As Greater Victoria battles an ongoing heatwave, Saanich firefighters are reminding residents to be fire smart after the region’s forest fire risk rating was upgraded to ‘extreme.’
On Sept. 9, the Saanich Fire Department took to social media to share a photo of the forest fire rating sign on Vernon Avenue outside Fire Hall 1 which now shows that the risk rating has been deemed to be extreme.
“The beautiful sunshine is great, but please be careful with all smoking materials and remember there is no outside burning at all,” the post read.
Our Forest Fire Rating is now at EXTREME.
The beautiful sunshine🌞 is great but please be careful with all smoking materials & remember there is NO OUTSIDE BURNING at all.
Ensure your @BCFireSmart
Click https://t.co/qTWVNuet9e to find out more to make your home safer from fire. pic.twitter.com/ElNjFtTt4T
— Saanich Fire (@SaanichFire) September 10, 2020
Greater Victoria residents woke up to weather and air quality warnings on Tuesday morning as Environment Canada issued alerts about the high temperatures forecasted for the week and smokey skies from wildfires in Washington.
Saanich fire Capt. Carl Trepels said that this week the Coastal Fire Centre – part of the BC Wildfire Service – determined that the forest fire risk for most of the South Island is now ‘extreme.’ After three consecutive days of that rating, altered protocols are implemented for firefighters responding to calls and extra equipment is automatically sent to any wildland fires as they’re more likely to spread when it’s hot and dry.
The increased response requires more resources so the community “needs to be really diligent” about not starting fires, Trepels explained.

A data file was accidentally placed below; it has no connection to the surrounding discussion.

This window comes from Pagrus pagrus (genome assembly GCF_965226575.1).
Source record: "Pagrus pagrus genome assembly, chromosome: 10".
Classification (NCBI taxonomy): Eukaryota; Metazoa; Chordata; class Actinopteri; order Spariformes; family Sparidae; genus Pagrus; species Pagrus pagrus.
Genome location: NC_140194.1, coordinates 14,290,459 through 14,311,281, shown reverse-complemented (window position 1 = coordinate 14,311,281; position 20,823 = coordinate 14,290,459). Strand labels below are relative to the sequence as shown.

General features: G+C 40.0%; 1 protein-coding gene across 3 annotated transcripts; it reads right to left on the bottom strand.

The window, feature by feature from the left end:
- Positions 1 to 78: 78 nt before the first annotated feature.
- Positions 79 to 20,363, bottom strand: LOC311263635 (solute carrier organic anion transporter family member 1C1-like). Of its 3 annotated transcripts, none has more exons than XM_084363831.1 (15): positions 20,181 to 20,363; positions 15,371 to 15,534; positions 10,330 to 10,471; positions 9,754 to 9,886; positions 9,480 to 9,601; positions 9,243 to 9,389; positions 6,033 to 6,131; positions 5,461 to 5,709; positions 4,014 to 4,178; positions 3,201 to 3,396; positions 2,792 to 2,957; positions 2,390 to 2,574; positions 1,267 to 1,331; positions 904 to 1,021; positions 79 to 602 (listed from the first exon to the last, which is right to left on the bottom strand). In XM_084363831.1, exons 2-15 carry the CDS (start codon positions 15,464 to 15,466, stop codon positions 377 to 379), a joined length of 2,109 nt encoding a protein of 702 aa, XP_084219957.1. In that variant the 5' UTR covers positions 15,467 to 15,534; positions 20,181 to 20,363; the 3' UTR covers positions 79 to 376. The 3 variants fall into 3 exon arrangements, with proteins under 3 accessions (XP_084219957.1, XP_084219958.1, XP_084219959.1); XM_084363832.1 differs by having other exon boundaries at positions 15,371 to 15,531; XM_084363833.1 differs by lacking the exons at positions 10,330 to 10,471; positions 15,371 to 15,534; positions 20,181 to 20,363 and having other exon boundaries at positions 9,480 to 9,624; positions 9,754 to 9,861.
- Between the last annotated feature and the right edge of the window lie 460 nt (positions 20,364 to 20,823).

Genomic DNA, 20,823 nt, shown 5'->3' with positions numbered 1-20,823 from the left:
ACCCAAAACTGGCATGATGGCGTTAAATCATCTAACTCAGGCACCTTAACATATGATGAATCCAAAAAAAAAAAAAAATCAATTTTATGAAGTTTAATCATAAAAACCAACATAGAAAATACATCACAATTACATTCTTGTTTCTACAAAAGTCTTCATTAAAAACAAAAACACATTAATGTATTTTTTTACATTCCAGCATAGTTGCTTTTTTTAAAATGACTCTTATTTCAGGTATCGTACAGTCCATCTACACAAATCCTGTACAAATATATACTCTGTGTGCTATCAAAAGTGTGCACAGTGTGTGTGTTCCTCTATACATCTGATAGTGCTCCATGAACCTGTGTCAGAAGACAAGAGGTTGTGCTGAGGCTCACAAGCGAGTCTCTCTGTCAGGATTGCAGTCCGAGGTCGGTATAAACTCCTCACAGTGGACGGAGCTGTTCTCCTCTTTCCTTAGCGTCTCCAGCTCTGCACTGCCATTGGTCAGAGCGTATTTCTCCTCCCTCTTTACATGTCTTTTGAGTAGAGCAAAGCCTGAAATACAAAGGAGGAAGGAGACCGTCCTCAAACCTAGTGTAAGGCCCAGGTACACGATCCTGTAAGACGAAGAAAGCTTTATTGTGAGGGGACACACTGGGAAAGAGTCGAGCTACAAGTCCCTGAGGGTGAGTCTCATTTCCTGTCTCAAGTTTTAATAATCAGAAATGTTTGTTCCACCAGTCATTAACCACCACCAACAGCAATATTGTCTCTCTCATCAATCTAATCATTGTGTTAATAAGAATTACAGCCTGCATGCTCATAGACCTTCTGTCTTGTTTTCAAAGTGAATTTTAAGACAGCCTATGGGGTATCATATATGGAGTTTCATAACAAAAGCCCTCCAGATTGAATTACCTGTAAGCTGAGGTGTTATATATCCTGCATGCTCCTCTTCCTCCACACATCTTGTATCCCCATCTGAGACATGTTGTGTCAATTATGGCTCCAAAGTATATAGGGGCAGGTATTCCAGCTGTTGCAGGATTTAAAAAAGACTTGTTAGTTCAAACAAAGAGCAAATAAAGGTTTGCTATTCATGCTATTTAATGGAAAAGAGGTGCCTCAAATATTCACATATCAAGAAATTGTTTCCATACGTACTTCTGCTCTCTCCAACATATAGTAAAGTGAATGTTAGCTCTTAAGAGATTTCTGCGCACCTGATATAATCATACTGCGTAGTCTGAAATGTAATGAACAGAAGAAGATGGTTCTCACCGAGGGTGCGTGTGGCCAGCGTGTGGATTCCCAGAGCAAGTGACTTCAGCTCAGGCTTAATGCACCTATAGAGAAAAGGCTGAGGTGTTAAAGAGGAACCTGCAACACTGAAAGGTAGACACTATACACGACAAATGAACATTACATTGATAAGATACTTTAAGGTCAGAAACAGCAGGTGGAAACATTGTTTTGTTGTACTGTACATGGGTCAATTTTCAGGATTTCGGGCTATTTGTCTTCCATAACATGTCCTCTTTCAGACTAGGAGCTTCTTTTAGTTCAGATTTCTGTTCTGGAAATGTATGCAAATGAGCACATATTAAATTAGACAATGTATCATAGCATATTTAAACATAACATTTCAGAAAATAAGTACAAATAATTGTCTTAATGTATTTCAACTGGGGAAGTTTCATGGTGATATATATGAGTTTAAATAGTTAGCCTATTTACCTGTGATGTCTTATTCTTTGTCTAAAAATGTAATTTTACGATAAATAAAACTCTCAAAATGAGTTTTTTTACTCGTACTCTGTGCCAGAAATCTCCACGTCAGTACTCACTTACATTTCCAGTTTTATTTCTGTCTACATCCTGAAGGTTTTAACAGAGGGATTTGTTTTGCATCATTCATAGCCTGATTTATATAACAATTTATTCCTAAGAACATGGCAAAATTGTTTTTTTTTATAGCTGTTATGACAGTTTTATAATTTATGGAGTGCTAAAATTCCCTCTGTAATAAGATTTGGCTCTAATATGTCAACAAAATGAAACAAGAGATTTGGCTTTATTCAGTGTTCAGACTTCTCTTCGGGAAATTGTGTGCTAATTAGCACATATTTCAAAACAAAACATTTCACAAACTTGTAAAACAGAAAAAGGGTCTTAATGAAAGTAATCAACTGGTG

He added that a complete burning ban has been in effect for some time now, but firefighters across the Island are reminding residents to be on alert. Smokers are reminded to extinguish their burning materials with water, drivers are asked to avoid parking on dry grass and anyone who spots smoke or fire is asked to call 911 immediately.
He added that burning items like cigarette butts dropped in dry grass or mulch can smoulder for several hours if not doused in water and can spark fires long after being discarded – which is why tossing a burning butt from a car window, for example, can lead to hefty fines.
According to Saanich police Const. Markus Anastasiades, someone caught doing so may be issued either an $81 fine under the Motor Vehicle Act for littering or a $575 fine in accordance with the B.C. Wildfire Act for the mishandling of a burning substance near a forested or grassy area.
For fire prevention tips and advice for protecting homes and other structures, check out the FireSmart Home Owners Manual – available for free on the Government of B.C. website – or contact the Saanich Fire Department at email@example.com or 250-475-5500.